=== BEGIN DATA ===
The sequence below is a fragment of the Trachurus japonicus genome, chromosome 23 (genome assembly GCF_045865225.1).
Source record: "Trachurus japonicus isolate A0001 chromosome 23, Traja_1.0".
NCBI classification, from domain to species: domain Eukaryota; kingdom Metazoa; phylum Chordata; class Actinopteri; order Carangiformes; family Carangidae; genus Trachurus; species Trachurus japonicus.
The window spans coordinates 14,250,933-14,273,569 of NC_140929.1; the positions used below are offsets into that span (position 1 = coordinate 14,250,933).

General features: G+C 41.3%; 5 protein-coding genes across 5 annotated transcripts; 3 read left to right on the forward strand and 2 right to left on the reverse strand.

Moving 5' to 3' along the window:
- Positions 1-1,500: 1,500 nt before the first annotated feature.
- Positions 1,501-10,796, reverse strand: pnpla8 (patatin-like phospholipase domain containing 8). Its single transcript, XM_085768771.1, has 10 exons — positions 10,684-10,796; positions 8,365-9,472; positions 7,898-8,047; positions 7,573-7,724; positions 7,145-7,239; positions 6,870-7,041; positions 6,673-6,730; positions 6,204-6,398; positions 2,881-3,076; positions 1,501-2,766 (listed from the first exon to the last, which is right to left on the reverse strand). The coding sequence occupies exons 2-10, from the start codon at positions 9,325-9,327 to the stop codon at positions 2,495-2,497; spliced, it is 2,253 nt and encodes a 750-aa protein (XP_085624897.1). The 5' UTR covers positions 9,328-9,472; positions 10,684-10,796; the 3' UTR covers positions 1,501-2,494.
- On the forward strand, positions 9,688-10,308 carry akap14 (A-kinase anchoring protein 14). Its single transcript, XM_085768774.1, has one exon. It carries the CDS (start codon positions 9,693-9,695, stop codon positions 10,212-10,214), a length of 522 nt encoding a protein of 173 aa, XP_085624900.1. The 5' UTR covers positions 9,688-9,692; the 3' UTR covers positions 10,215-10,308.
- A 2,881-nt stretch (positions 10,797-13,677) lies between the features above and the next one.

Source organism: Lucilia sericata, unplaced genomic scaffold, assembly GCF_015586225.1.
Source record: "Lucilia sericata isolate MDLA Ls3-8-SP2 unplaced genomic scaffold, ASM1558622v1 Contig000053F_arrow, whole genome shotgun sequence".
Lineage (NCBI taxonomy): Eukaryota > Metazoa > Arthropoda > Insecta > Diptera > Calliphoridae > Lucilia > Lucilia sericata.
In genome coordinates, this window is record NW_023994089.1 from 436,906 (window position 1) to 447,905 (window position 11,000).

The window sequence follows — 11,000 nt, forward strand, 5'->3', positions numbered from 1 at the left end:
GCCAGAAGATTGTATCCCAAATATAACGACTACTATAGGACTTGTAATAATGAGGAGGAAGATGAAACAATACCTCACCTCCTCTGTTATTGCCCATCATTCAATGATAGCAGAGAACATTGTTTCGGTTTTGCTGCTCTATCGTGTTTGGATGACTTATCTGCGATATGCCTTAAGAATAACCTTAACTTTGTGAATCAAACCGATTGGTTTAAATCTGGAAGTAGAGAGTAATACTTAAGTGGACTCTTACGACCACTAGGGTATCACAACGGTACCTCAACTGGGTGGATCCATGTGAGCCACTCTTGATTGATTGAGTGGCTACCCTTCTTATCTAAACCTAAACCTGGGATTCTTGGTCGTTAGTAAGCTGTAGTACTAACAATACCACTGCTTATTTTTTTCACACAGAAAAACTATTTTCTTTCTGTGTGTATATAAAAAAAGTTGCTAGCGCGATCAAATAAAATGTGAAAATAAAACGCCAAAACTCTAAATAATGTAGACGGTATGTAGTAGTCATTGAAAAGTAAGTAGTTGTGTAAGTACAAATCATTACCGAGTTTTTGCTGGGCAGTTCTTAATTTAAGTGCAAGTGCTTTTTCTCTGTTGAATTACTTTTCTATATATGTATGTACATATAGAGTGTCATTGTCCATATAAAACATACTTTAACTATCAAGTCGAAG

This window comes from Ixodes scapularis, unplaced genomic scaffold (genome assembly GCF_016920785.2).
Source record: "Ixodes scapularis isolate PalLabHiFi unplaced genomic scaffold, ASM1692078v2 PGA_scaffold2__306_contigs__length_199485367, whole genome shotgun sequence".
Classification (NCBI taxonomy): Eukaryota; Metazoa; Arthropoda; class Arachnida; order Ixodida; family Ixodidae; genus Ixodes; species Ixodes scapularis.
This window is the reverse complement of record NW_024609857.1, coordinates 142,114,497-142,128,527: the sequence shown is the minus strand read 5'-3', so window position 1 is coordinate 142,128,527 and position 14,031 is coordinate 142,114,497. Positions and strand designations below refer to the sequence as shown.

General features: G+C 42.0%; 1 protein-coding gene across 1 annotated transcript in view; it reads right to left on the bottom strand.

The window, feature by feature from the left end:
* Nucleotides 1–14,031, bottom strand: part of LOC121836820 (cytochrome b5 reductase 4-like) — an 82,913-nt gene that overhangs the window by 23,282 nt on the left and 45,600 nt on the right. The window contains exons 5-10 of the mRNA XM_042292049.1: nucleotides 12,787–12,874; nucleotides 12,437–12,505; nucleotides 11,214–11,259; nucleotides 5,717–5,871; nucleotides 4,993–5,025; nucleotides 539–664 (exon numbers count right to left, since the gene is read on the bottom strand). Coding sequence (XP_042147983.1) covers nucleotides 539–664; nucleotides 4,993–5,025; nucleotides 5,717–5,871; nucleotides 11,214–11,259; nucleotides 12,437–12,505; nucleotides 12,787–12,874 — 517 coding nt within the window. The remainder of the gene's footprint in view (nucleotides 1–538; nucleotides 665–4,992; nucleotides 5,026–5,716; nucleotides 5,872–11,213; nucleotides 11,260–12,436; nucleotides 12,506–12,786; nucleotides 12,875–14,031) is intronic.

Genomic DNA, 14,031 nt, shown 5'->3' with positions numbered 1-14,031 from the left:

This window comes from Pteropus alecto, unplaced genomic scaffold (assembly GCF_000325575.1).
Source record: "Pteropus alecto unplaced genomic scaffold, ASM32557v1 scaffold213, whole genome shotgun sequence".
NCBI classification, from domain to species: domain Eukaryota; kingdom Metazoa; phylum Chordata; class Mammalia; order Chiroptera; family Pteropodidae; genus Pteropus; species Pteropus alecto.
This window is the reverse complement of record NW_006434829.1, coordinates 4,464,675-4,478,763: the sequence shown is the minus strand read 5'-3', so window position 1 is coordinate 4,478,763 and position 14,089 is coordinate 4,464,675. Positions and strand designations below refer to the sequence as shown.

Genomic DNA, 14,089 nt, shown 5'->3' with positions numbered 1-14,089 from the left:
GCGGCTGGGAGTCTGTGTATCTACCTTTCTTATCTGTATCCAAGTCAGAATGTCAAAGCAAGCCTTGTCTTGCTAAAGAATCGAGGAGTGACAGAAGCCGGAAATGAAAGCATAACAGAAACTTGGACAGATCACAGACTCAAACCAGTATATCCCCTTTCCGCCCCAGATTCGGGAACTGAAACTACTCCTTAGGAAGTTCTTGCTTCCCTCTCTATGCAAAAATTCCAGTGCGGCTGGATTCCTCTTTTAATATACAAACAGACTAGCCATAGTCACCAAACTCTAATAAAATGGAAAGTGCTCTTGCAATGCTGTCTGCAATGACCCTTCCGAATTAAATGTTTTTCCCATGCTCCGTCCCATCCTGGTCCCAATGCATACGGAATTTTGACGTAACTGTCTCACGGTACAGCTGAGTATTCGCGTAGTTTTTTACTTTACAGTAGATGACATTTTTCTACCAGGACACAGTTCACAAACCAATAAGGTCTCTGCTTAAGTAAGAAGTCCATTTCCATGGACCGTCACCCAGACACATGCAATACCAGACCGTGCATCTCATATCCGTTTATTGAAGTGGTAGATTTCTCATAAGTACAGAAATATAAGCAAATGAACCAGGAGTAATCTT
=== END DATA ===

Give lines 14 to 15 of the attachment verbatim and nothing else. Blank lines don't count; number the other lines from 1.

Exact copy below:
In genome coordinates, this window is record NW_023994089.1 from 436,906 (window position 1) to 447,905 (window position 11,000).

The window sequence follows — 11,000 nt, forward strand, 5'->3', positions numbered from 1 at the left end: